According to the Occupational Safety and Health Administration (OSHA), workplaces that establish safety and health management systems can reduce their injury and illness costs by 20 to 40 percent. Safe environments also improve employee morale, which positively impacts productivity and service. When it comes to the costs associated with safety, consider the following statistics from OSHA:
· Employers pay almost $1 billion per week for direct workers’ compensation costs alone, which comes straight out of company profits.
· Injuries and illnesses increase workers’ compensation and retraining costs.
· Lost productivity from injuries and illnesses costs companies roughly $63 billion each year.
When a company experiences significant increases in workers’ compensation costs, it usually triggers internal activities aimed at reducing insurance costs and spending. The key to spending fewer dollars is more than just stopping a few accidents; it is having a sound safety program designed to continuously improve. This is where a safety program that, at a minimum, is compliant with the Occupational Safety and Health Administration (OSHA) standards can yield significant savings for your company by reducing injuries and illnesses, saving workers’ compensation dollars.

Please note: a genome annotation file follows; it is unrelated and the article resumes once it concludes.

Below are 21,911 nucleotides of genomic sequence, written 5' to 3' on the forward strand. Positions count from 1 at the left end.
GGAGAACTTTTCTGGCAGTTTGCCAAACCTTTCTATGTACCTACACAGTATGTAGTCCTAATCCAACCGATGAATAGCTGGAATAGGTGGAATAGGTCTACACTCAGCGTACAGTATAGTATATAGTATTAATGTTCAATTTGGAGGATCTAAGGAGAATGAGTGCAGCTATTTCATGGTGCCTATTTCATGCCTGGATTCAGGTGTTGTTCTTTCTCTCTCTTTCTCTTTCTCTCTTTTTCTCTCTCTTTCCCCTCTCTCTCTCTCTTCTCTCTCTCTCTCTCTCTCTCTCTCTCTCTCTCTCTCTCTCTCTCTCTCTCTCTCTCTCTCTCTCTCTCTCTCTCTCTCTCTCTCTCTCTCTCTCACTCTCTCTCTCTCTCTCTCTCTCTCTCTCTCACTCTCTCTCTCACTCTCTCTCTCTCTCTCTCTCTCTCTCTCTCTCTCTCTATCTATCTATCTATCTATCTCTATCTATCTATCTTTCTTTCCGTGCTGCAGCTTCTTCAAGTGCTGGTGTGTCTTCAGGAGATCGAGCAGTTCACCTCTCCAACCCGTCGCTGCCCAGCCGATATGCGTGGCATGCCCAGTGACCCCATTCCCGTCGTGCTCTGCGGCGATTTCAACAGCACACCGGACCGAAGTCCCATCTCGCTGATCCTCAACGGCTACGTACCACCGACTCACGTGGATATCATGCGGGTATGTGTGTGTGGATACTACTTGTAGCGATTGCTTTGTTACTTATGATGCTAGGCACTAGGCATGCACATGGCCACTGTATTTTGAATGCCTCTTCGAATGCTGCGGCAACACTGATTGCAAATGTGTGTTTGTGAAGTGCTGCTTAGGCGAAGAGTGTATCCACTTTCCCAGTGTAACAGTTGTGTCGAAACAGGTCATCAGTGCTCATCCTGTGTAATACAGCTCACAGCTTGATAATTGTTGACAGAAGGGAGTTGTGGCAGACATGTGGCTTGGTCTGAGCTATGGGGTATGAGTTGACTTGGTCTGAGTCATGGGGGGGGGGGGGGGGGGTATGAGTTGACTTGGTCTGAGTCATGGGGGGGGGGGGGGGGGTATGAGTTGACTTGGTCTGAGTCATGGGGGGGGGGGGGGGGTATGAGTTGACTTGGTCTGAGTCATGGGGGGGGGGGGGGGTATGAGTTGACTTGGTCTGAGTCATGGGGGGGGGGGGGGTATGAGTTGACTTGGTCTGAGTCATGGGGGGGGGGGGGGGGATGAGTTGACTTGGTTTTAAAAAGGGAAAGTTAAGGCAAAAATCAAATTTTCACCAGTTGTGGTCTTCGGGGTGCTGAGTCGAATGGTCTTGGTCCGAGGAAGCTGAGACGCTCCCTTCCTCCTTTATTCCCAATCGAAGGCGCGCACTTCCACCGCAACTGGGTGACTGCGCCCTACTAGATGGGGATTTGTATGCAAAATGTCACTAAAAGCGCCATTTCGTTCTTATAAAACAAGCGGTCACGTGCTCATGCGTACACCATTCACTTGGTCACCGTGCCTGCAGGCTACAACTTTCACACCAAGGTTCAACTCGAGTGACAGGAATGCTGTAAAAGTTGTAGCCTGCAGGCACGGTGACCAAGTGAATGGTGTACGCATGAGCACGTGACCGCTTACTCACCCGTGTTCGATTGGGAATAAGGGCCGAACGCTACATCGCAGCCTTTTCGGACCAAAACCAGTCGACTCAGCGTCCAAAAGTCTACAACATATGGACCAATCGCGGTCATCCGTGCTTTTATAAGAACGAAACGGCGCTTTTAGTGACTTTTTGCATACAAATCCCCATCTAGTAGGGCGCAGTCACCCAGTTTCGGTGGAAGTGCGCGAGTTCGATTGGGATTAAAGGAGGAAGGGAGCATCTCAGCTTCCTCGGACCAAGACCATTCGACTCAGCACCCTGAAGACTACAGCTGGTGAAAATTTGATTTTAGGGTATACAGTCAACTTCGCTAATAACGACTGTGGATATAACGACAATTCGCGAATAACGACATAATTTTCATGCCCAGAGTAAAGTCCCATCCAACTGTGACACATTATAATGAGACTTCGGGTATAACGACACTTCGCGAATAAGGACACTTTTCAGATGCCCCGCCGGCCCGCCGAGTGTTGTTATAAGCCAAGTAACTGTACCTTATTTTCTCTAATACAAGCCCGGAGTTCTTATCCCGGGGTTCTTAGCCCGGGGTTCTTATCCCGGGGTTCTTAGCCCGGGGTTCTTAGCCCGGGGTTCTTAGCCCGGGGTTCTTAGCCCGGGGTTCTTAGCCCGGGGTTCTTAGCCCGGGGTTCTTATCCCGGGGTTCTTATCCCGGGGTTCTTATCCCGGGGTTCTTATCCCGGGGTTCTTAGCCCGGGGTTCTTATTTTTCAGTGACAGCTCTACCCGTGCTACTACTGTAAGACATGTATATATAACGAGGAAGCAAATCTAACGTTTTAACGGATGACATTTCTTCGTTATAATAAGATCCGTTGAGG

There are five steps that you can take to have a well-rounded safety program that produces a safe work environment, achieves OSHA compliance, reduces accidents and ultimately reduces workers’ compensation costs.
1.Develop the various programs required by the OSHA standards.
2.Integrate those programs into the daily operations.
3.Investigate all injuries and illnesses.
4.Provide training to develop safety competence in all employees.
5. Audit your programs and your work areas on a regular basis to stimulate continuous improvement.